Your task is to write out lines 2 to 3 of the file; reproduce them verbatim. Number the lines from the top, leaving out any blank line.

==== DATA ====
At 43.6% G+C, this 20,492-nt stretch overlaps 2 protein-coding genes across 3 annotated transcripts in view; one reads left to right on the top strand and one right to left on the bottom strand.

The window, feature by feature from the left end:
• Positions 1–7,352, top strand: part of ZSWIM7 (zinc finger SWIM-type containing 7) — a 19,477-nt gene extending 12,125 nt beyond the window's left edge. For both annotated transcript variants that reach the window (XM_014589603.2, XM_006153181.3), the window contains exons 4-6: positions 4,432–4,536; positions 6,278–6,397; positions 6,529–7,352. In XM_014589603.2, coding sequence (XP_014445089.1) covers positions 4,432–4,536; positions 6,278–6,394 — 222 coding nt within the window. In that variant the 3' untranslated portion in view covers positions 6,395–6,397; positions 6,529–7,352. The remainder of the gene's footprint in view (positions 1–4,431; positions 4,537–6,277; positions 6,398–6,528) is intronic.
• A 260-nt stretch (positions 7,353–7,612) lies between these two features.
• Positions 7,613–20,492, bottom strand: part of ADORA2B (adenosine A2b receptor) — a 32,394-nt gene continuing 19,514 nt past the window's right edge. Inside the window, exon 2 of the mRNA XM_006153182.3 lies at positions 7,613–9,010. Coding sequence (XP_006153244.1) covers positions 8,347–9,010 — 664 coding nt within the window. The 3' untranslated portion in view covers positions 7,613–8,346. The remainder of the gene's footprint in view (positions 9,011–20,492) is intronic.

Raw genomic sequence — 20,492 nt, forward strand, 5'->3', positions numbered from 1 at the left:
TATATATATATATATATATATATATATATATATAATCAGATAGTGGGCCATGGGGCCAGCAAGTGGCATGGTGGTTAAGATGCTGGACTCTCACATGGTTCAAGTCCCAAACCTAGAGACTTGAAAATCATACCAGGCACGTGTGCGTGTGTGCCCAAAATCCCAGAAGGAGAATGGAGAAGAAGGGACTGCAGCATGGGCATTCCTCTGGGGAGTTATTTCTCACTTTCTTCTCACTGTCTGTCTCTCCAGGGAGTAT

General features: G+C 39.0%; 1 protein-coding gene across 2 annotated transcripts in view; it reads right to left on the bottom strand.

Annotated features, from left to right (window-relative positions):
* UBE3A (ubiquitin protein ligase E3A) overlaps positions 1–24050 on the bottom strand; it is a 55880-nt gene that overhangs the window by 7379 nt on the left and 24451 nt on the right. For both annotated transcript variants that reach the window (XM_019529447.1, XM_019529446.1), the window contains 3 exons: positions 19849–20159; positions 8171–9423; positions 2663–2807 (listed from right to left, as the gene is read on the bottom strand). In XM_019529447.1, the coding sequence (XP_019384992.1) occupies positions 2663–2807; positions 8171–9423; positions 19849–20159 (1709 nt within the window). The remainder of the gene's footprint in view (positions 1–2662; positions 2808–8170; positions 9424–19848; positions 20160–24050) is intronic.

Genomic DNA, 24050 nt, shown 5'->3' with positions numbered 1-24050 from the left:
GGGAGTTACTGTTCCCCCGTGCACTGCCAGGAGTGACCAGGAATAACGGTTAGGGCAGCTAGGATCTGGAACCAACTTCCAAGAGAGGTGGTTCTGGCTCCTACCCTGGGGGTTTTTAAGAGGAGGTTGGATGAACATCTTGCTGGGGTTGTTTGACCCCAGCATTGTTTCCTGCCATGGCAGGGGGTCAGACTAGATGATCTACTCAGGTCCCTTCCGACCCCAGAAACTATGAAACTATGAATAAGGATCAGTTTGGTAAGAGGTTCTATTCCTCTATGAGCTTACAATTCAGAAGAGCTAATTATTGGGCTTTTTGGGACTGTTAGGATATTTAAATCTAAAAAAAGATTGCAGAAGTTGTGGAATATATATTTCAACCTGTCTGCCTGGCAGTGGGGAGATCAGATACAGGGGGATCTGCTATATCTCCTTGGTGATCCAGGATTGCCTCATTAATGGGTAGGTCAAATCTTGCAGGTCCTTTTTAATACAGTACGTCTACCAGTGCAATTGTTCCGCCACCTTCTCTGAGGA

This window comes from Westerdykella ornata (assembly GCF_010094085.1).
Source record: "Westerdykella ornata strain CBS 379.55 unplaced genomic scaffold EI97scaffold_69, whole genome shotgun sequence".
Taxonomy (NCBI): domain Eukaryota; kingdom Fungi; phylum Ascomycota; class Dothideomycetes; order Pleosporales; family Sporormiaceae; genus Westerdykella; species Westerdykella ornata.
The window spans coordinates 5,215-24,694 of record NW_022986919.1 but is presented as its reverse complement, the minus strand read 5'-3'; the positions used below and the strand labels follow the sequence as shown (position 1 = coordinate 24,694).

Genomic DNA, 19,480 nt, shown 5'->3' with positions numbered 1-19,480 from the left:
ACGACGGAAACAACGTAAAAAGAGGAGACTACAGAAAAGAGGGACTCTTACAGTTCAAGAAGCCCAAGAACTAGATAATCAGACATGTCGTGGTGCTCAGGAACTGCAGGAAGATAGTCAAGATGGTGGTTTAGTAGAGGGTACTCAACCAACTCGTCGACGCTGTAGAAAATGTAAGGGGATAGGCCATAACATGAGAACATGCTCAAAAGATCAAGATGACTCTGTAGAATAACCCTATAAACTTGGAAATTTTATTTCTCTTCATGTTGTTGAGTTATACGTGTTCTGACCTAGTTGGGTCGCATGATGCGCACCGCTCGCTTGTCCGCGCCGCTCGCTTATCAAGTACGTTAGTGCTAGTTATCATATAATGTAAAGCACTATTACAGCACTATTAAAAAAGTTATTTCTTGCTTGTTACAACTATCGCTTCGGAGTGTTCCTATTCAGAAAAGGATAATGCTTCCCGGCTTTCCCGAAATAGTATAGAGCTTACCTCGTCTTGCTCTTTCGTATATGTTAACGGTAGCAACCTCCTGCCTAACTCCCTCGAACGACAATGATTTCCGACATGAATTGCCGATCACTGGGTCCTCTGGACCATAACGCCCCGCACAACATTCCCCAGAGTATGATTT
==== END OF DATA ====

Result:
The window, feature by feature from the left end:
• Positions 1–7,352, top strand: part of ZSWIM7 (zinc finger SWIM-type containing 7) — a 19,477-nt gene extending 12,125 nt beyond the window's left edge. For both annotated transcript variants that reach the window (XM_014589603.2, XM_006153181.3), the window contains exons 4-6: positions 4,432–4,536; positions 6,278–6,397; positions 6,529–7,352. In XM_014589603.2, coding sequence (XP_014445089.1) covers positions 4,432–4,536; positions 6,278–6,394 — 222 coding nt within the window. In that variant the 3' untranslated portion in view covers positions 6,395–6,397; positions 6,529–7,352. The remainder of the gene's footprint in view (positions 1–4,431; positions 4,537–6,277; positions 6,398–6,528) is intronic.